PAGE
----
A student exchange with Japan’s Kansai Gandai University and a program in ecotourism and sustainable development in Senegal were approved Dec. 16 by the Faculty Senate.
Operated by the nonprofit Living Routes, an Amherst-based organization that runs academic programs in the U.S. and several countries abroad, the semester-long study program in Senegal allows participating students to engage with indigenous people and members of local “ecovillages” on issues of sustainable development and ecotourism.
Course offerings include “Sustainable Development In Senegal, Theory And Practice,” “Community Service Learning in Developing Countries,” “Community-Based Ecotourism” and language and culture classes. Courses are complemented by hands-on field experience on community-based projects in Senegalese villages.
The cost of the program is $11,250, which includes room and board.
Based on its review of the Living Routes curriculum and conversations with its director, the senate’s International Studies Council determined that the “program had been responsibly and thoughtfully designed.” The council also determined that the program cost “is in line with the charges assessed by other non-profit organizations or educational institutions.
Council members also noted that several faculty from Anthropology and Plant and Soil Sciences have worked closely in the past with other, short-term Living Routes programs and that Living Routes has a foreign liability policy to cover itself in the event of accidents or emergencies abroad.
The Faculty Senate’s approval of the Senegal program extends from Jan. 1, 2005 through May 31, 2006.
The reciprocal exchange agreement with Kansai Gaidai University in Hirakata, Osaka, Japan, according to the council, will provide additional study abroad opportunities for the campus’ “steadily increasing numbers” of undergraduates studying Japanese.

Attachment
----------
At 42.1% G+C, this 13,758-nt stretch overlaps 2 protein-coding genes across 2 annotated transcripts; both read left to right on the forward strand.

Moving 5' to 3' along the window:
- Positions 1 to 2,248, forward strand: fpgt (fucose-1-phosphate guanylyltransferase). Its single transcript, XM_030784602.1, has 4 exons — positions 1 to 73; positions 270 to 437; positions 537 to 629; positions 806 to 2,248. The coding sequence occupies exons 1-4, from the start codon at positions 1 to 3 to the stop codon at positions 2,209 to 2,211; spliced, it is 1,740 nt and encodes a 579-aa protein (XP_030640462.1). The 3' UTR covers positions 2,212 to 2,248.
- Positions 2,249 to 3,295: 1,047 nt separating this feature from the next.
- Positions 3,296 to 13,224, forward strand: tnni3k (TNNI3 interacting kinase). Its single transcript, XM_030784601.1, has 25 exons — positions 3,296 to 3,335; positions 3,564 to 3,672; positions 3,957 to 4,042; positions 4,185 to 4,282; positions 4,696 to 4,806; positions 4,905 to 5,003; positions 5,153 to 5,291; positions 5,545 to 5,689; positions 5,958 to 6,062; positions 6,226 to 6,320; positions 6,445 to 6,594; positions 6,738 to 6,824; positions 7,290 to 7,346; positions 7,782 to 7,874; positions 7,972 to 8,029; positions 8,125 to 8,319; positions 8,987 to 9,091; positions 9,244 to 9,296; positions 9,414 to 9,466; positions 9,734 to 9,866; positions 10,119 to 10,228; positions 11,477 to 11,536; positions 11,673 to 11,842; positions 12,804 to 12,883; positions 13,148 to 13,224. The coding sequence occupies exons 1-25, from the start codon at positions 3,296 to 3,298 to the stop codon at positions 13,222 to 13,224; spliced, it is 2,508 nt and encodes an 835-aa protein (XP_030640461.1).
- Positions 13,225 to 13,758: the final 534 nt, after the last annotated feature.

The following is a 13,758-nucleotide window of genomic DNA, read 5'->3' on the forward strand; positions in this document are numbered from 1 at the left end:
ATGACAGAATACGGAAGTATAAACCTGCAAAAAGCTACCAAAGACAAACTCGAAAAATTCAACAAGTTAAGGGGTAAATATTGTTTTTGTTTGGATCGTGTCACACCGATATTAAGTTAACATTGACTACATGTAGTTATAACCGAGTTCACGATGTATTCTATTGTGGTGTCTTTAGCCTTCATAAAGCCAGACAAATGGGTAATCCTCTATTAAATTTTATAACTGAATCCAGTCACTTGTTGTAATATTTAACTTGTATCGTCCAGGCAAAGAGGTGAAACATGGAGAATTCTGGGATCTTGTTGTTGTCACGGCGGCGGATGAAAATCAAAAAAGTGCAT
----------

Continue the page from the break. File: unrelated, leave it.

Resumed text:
Founded in 1945 as a small, private language school, Kansai Gaidai University has an enrollment of 9,700 in its B.A. programs in English, Spanish and international communications.
The council cited a number of advantages to an exchange with Kansai Gaidai University, including its location in a culturally important area that is underserved by other exchange partners, and the absence of a Japanese language requirement for foreign students. The university will accept students who are just beginning to learn Japanese and many courses are taught in English.
In addition, Kansai Gaidai offers an array of business and economics courses and its homestay program offers a culturally beneficial alternative to dormitory living. Kansai Gaidai also is willing to waive the usual financial documentation requiring foreign students to demonstrate access to at least $5,000 for a semester or $10,000 for the year.
Although the campus has exchange agreements with seven universities and colleges in Japan, the agreements with Tsukuba University and Tsuda College for Women “are essentially moribund” and the International Programs Office has indicated that it may recommend discontinuing them.